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12 Common Tax Errors to Avoid

Filing taxes can be a tedious process. If you plan to do it yourself, either online or with an old-fashioned pen and paper, it can be all too easy to make mistakes. If you aren’t familiar enough with the tax code to take advantages of available tax breaks, you could lose money. Clerical errors and math mistakes can lead to tax audits, late fees and even jail time for tax fraud. Avoid the following common mistakes to ensure that you get through tax season unscathed. 

1.    Choosing the wrong filing status: Choosing the correct filing status is important because tax brackets, deductions and credits vary for each status. You may fare better filing separately even if you’re married, so make sure to calculate both scenarios before choosing a status. You should also consider filing as Head of Household if you’re single and have a dependent living with you. Your filing status is based on your status as of Dec. 31 of the filing year.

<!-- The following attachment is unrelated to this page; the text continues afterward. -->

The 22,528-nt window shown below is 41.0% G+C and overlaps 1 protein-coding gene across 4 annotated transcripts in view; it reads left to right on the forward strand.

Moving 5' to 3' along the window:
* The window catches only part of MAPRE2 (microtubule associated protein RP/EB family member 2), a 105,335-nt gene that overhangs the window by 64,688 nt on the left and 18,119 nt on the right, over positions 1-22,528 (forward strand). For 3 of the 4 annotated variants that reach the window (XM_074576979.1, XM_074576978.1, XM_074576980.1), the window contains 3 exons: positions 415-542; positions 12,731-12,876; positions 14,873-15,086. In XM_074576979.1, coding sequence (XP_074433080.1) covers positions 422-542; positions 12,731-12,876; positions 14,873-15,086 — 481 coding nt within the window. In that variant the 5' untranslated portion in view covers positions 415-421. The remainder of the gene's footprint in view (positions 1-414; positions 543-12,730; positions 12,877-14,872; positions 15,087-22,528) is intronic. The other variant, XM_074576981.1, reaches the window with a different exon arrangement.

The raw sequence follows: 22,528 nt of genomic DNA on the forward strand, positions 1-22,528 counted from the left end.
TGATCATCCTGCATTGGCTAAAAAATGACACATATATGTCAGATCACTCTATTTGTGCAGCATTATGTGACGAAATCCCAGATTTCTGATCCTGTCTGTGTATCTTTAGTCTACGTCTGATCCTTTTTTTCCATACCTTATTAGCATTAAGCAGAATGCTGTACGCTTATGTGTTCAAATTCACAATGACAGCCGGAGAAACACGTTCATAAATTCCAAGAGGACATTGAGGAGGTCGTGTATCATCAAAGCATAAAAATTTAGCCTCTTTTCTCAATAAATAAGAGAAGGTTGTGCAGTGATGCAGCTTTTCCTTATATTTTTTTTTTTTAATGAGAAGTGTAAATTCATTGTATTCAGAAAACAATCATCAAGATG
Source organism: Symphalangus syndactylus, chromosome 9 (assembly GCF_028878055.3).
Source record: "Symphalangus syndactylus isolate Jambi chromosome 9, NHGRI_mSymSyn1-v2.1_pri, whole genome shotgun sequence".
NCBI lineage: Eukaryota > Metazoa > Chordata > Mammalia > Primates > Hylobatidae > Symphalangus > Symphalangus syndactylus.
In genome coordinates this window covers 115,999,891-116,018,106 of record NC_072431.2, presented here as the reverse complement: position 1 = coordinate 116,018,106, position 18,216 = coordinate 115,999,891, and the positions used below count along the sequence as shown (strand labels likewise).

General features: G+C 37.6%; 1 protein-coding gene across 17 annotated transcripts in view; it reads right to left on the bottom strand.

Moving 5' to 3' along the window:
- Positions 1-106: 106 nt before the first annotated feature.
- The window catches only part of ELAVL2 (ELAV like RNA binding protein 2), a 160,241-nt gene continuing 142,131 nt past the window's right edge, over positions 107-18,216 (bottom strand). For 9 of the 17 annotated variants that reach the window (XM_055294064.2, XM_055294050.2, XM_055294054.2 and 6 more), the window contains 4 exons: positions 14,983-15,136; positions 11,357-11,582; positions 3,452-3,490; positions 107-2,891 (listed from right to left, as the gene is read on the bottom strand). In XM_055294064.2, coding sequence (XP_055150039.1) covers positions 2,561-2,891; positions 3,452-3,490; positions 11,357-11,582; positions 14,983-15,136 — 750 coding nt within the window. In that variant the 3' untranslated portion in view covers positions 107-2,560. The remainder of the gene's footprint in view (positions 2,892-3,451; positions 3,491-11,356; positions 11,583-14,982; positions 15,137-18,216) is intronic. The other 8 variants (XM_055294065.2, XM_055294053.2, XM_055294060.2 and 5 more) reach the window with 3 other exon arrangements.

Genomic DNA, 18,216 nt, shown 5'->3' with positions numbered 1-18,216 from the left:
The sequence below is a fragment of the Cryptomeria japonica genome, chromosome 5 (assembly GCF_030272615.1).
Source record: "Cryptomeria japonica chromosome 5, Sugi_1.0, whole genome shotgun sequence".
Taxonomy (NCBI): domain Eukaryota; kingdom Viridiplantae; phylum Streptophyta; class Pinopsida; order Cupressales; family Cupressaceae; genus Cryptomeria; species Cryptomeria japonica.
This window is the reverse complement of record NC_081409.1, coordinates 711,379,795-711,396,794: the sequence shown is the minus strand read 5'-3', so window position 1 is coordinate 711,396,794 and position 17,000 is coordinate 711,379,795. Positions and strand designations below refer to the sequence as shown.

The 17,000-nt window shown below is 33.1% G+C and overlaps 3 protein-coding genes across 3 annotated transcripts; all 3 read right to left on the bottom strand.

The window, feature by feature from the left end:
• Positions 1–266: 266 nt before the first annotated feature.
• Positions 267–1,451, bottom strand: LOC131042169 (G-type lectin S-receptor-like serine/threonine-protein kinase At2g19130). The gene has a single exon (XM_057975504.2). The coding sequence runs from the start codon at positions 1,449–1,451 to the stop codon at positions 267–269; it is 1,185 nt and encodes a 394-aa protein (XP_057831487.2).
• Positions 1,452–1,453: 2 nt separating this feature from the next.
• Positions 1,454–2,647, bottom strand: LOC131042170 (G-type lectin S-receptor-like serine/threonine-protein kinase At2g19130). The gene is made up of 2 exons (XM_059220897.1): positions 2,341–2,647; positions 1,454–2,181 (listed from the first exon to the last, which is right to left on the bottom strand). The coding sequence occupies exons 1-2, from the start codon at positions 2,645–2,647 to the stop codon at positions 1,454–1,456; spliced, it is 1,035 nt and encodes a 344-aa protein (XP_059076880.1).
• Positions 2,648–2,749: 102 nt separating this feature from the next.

2.    Not claiming all available deductions and credits: You could end up with a smaller refund or a larger tax liability than necessary if you fail to take advantage of the tax breaks available to you. Do your research and consider getting help from a tax preparer or software to make sure you’re not missing anything in your return.